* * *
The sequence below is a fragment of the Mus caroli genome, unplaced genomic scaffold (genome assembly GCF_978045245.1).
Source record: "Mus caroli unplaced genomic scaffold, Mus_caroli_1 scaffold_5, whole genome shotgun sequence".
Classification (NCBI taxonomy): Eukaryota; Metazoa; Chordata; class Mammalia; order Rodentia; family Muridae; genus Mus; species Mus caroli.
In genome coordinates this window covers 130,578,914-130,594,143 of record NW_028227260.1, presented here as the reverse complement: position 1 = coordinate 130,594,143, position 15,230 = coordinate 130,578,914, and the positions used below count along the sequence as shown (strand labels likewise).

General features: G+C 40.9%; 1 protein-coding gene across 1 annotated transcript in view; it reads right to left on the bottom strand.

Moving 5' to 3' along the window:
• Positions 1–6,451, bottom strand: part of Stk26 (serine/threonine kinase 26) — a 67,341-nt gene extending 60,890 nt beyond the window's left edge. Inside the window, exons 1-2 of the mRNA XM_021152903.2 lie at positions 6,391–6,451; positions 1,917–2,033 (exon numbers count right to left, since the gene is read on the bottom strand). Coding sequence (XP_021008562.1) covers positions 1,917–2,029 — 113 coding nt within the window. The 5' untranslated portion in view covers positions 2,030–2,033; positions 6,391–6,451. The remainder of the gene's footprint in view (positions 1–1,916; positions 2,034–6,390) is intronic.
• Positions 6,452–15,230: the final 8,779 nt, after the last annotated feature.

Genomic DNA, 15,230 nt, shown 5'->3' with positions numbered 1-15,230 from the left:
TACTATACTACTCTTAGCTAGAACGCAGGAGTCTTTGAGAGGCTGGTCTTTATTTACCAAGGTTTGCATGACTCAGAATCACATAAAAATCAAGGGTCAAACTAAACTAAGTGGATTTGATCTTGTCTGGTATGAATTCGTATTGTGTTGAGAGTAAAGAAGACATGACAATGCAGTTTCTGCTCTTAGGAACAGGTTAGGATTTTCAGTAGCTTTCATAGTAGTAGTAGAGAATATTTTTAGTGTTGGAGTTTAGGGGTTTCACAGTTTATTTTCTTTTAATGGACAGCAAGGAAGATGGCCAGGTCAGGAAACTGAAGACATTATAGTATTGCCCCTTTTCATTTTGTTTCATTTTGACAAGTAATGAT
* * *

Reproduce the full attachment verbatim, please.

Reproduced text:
The sequence below is a fragment of the Mus caroli genome, unplaced genomic scaffold (genome assembly GCF_978045245.1).
Source record: "Mus caroli unplaced genomic scaffold, Mus_caroli_1 scaffold_5, whole genome shotgun sequence".
Classification (NCBI taxonomy): Eukaryota; Metazoa; Chordata; class Mammalia; order Rodentia; family Muridae; genus Mus; species Mus caroli.
In genome coordinates this window covers 130,578,914-130,594,143 of record NW_028227260.1, presented here as the reverse complement: position 1 = coordinate 130,594,143, position 15,230 = coordinate 130,578,914, and the positions used below count along the sequence as shown (strand labels likewise).

General features: G+C 40.9%; 1 protein-coding gene across 1 annotated transcript in view; it reads right to left on the bottom strand.

Moving 5' to 3' along the window:
• Positions 1–6,451, bottom strand: part of Stk26 (serine/threonine kinase 26) — a 67,341-nt gene extending 60,890 nt beyond the window's left edge. Inside the window, exons 1-2 of the mRNA XM_021152903.2 lie at positions 6,391–6,451; positions 1,917–2,033 (exon numbers count right to left, since the gene is read on the bottom strand). Coding sequence (XP_021008562.1) covers positions 1,917–2,029 — 113 coding nt within the window. The 5' untranslated portion in view covers positions 2,030–2,033; positions 6,391–6,451. The remainder of the gene's footprint in view (positions 1–1,916; positions 2,034–6,390) is intronic.
• Positions 6,452–15,230: the final 8,779 nt, after the last annotated feature.

Genomic DNA, 15,230 nt, shown 5'->3' with positions numbered 1-15,230 from the left:
TACTATACTACTCTTAGCTAGAACGCAGGAGTCTTTGAGAGGCTGGTCTTTATTTACCAAGGTTTGCATGACTCAGAATCACATAAAAATCAAGGGTCAAACTAAACTAAGTGGATTTGATCTTGTCTGGTATGAATTCGTATTGTGTTGAGAGTAAAGAAGACATGACAATGCAGTTTCTGCTCTTAGGAACAGGTTAGGATTTTCAGTAGCTTTCATAGTAGTAGTAGAGAATATTTTTAGTGTTGGAGTTTAGGGGTTTCACAGTTTATTTTCTTTTAATGGACAGCAAGGAAGATGGCCAGGTCAGGAAACTGAAGACATTATAGTATTGCCCCTTTTCATTTTGTTTCATTTTGACAAGTAATGAT